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Continued: Birchwood Cafe's Marshall Paulsen puts food in spotlight

  • Article by: RICK NELSON , Star Tribune
  • Last update: February 21, 2013 - 9:14 AM

Eggs, for example. Paulsen is obsessed with them, particularly the pastel, speckled and dotted beauties from finicky heirloom breeds. Talk about fresh: They arrive at the restaurant’s coolers two days after they’re laid.

“It’s a rare thing for restaurants, serving the high volume we do, to put such an emphasis on the age and quality of eggs we serve,” he said. “After you’ve grown an affinity for two-day-old eggs, it’s very easy to recognize older ones, and very difficult to keep eating them.”

He’s not exaggerating when he says that the Birchwood goes through a cavalcade of eggs — a busy weekend brunch can mean 80 to 90 servings of eggs Benedict alone, and that doesn’t take into account the avalanche of scrambles (so creamy and herbaceous), omelets (airy and potently stuffed), quiches (firm and rich) and other egg-centric vehicles. Paulsen’s favorite current assignment is taking an eight-hour shift at the kitchen’s frenetic “Eggman” station, working side-by-side with his kitchen crew, mentoring them and relishing their growth as cooks.

“I’m proud to send cooks from here to other places, knowing I was able to coach them into having cooking skills they can’t get elsewhere,” he said.

Another cost-containment strategy is squeezing the most out of every ingredient. Nothing goes to waste: Scraps from diced turnips make their way into a soup rather than landing in the compost pile, and leftover fresh leeks from one menu will become a pickled leek garnish on the next. Peak-season produce, purchased when prices are at their most economical, is preserved through freezing, canning and pickling, an enormous effort.

“I’m not going to lie, we do run some pretty high food costs sometimes,” said Paulsen. “But that also adds to the challenge, and to the fun, to figure out how to keep things at a lower food cost.”

Further complicating Paulsen’s life is the 15-block commute he constantly makes between the restaurant and a new commissary kitchen. Not that he’s complaining. Leased a year ago, the calm and spacious facility is where the vast majority of the Birchwood’s food preparation takes place, a world apart from the restaurant’s frenetic, every-square-inch-counts kitchen.

Drop in on any given moment and you might witness cooks hand-forming turkey burger patties by the dozens, browning beef bones for broth, baking the dessert case’s tempting array of sweets and assembling the hundreds of pounds of vegan, gluten-free granola sold each week at most Twin Cities natural food co-ops. The additional breathing room has also allowed Paulsen to say yes to more catering gigs. 

Unfortunately, movement is a problem. At least for now. After living with increasingly steady pain for more than a year, Paulsen underwent orthopedic surgery last week to correct a bum hip.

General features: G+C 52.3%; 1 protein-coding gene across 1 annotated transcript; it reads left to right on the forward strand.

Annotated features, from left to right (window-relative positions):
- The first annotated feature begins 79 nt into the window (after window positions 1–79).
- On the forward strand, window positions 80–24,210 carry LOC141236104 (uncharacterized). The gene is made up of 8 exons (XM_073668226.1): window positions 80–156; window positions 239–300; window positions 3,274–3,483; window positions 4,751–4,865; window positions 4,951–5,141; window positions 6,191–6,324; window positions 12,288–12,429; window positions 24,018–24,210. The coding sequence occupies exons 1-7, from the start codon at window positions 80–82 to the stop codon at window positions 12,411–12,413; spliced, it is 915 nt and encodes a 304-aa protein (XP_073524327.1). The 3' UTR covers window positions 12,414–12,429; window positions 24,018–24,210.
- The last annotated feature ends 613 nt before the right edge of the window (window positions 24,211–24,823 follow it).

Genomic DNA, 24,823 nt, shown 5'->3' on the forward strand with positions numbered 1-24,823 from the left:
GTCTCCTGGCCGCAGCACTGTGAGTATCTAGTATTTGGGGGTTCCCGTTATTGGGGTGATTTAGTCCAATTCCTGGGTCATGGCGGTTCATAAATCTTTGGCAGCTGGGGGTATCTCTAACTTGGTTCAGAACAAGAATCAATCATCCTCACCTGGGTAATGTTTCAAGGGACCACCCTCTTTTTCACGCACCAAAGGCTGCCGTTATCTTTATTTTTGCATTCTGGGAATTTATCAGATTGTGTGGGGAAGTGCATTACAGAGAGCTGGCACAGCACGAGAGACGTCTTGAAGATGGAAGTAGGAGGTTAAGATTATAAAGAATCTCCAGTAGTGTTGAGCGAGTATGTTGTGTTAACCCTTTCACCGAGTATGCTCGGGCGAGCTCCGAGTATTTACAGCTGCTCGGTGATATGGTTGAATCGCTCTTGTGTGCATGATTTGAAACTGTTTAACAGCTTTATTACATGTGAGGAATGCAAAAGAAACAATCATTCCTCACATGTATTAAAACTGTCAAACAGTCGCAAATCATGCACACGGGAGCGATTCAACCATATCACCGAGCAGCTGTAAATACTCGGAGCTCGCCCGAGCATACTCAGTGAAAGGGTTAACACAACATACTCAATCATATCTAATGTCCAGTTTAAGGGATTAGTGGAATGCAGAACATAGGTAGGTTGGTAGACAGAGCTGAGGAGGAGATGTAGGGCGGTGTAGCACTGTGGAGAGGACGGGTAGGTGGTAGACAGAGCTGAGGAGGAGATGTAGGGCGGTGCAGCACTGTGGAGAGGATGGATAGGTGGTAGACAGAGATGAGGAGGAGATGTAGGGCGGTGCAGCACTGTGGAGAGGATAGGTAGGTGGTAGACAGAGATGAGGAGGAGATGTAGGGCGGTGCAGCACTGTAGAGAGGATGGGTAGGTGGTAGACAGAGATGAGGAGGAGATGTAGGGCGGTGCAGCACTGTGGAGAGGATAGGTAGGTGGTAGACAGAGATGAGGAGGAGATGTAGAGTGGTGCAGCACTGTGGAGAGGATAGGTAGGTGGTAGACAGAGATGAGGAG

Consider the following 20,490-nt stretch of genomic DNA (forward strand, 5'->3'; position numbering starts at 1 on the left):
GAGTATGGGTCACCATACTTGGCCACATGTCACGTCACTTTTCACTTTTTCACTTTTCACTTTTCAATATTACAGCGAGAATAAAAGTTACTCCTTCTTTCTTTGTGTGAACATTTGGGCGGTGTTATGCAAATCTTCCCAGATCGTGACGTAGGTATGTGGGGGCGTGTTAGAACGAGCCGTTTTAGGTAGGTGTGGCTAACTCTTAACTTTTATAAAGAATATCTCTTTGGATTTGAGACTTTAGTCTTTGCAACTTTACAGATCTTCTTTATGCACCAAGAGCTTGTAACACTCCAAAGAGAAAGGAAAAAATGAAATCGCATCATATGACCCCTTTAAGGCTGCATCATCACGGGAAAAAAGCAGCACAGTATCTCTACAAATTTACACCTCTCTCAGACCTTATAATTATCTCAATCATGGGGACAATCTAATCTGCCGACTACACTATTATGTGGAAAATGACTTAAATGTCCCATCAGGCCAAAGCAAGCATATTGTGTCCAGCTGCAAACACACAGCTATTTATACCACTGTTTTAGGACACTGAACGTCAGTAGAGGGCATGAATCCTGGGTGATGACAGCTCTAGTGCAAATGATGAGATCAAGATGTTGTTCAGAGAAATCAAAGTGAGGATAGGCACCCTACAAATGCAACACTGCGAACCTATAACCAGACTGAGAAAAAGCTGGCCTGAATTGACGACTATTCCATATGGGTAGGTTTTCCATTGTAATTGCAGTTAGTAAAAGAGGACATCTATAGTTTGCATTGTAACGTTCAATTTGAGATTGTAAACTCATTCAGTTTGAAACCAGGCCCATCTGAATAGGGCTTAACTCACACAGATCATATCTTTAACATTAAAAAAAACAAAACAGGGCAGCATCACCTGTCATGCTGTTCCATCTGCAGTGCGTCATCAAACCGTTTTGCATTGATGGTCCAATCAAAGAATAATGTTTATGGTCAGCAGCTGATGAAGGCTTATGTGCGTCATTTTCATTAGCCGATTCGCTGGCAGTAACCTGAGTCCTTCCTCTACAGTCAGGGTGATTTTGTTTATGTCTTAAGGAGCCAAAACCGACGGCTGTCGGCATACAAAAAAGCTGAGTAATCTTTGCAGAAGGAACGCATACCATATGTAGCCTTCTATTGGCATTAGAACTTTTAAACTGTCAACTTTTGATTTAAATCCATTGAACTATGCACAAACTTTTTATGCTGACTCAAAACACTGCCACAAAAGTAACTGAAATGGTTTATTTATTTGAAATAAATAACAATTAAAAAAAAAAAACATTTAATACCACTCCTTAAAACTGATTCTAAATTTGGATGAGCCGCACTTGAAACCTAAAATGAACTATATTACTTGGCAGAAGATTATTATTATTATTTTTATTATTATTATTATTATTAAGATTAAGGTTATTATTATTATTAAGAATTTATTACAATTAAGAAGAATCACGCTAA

“Instead of ‘Iron Chef,’ we’re now calling him the ‘Titanium Chef,’ ” said Singleton.

Restaurants from the start

Paulsen, age 33, has been working in restaurants for more than half of his life. The St. Paul native’s first job was at age 15 — a busboy at a country club — and he’s never left the business, studying hospitality management at the University of Wisconsin-Stout in Menomonie.  

After transitioning from server to cook, Paulsen eventually landed at the Creamery, a destination restaurant and hotel outside of Menomonie. It was a fortuitous opportunity. 

“That’s where my real education began,” he said. “It’s where I learned that food could be creative, and that there are limitless boundaries to what you can do with it. It’s where I learned that food is available from your neighbors, because we bought trout and chickens from just down the road. It’s where I got excited about food.”

Fast forward a few years to Paulsen’s right-place/right-time arrival at the Birchwood. It was April 2007, and he responded to an ad for a sous chef. Although less than impressed after an interview with the restaurant’s then-chef, Paulsen agreed to return the following Monday morning to check out the kitchen and, as a kind of audition, prepare a soup.

When he walked through the restaurant’s back door at 6 a.m., he was greeted by a frazzled Singleton. “It was the first time I’d met her, and the first thing she said to me was, ‘Who the hell are you?’ ” he recalls. 

“I wasn’t being very nice,” said Singleton with a laugh. 

He mentioned the job interview and she replied that she had fired the chef the night before. “The first thing he said was, ‘Does that mean the chef’s job is open?’ ” said Singleton. “He ended up staying that day for something like 15 hours, and then he came back the next day for another 15 hours. That was his introduction to the Birchwood.”

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